The House will vote yet again soon on the Republican plan to comfort the wealthy with tax cuts for the richest Americans. It's a foregone conclusion that Reps. Tim Griffin, Rick Crawford and Steve Womack will again side with the wealthy, rather than the Obama plan to give $250,000 tax breaks to everyone, but not continue the windfall breaks for people with taxable income above that amount.
AFSCME, the union for public employees, has distributed a report on the impact of the Republican plan.
It says 2 percent of Arkansas taxpayers would reap an average of $35,000 in benefit from the plan and account for 40 percent of the total tax break in the state. Summary of the comparison:
* 98 out of 100 Arkansans would get about the same tax cut under the Obama plan as they have up until now.
* 2 percent of Arkansans taxpayers have an average income of about $622,000.
* The other 98 percent of the state’s taxpayers make about $49,000 on average.
* The average tax cut for those making between $50,000 and $100,000 would be roughly the same under both the Obama and GOP plans: about $1,460 and 1,430 respectively.
* Arkansans making less than $25,000 a year would get an average tax cut from the Obama plan roughly two times larger than from the Republican plan: $330 from Obama, compared to $160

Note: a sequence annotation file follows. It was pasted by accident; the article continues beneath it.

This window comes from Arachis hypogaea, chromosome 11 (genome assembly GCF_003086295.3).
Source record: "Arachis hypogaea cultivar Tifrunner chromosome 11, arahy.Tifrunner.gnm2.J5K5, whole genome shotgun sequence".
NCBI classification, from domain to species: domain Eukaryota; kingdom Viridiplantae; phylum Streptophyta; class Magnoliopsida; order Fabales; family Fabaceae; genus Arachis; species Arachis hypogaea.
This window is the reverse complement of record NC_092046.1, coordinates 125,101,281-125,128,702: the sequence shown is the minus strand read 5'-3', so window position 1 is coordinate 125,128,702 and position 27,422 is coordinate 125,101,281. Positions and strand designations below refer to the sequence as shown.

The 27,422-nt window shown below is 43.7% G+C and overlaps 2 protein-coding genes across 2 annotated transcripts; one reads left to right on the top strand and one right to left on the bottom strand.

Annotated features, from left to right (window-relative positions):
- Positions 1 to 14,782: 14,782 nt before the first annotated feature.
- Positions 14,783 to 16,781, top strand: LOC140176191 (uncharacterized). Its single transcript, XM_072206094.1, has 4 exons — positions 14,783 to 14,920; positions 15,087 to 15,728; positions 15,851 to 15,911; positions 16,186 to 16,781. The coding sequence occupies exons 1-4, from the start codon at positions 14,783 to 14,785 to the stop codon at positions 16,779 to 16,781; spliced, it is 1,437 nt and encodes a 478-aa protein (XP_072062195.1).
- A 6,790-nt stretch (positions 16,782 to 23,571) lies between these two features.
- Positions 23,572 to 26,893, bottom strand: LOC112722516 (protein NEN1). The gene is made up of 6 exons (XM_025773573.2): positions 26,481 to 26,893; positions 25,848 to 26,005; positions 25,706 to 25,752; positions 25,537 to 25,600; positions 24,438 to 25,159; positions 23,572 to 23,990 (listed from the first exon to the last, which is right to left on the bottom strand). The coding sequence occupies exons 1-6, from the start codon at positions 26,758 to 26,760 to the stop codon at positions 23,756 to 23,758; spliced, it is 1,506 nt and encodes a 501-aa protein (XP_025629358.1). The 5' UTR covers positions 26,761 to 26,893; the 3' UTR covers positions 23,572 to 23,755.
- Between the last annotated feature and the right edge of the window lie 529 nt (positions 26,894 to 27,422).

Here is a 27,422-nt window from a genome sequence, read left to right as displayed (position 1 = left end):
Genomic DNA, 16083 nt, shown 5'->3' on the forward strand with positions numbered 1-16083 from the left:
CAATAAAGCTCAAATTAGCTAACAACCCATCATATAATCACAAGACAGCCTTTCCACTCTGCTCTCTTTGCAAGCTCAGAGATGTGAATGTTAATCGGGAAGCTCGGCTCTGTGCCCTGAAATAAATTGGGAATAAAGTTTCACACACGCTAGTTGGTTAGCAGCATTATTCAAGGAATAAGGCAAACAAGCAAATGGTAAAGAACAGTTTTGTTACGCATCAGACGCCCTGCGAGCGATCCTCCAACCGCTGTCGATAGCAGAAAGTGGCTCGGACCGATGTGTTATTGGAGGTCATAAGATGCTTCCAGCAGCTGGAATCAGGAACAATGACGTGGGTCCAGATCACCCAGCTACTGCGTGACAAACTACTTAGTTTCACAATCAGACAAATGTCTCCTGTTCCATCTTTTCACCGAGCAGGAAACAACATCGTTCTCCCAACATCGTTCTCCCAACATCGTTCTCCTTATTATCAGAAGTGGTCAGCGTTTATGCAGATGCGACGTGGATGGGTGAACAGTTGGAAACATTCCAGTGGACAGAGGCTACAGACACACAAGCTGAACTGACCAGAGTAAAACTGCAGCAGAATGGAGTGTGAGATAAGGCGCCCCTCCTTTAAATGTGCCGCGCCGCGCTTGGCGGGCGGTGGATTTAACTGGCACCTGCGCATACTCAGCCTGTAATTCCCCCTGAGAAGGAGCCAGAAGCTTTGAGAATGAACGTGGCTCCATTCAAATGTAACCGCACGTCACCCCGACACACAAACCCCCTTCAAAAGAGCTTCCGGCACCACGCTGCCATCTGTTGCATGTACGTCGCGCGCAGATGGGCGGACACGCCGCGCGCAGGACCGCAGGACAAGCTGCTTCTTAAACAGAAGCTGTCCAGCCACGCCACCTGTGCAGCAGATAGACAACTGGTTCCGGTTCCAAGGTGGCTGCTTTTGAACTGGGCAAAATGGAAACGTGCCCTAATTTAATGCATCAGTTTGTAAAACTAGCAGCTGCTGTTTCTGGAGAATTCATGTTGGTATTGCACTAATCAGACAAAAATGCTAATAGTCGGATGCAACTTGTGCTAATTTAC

PS — The Democratic Congressional Campaign Committee focuses on the very few wealthy that Tim Griffin's vote will help in the 2nd District:
Congressman Tim Griffin (AR-02) is set to vote for another tax break for the 359 millionaires in his Congressional district at the expense of the middle class families according to a new Ways and Means Committee Report. The report found that Congressman Griffin’s plan would give an average $160,000 tax break to 359 millionaires of the 324,484 households in his district. While Congressman Griffin holds middle class families hostage in order to pass more tax cuts for millionaires, he has voted to drastically cut Medicare and raise costs for seniors by nearly $6,400.
And a nonpartisan study of the wealthy's windfall under a Romney tax plan is giving President Obama fuel to use in the presidential race.
Obama pointed to a new study by researchers at the Brookings Institution and Tax Policy Center, including former economic advisers to both Obama and President George W. Bush, that examined Romney’s plan. As the president noted, the report concluded that even if Romney financed his reforms by eliminating existing tax breaks for the wealthy first, the resulting changes would still raise taxes on the average American family making under $200,000 a year by $2,000 while cutting taxes for the average American household making $3 million or more by close to $250,000.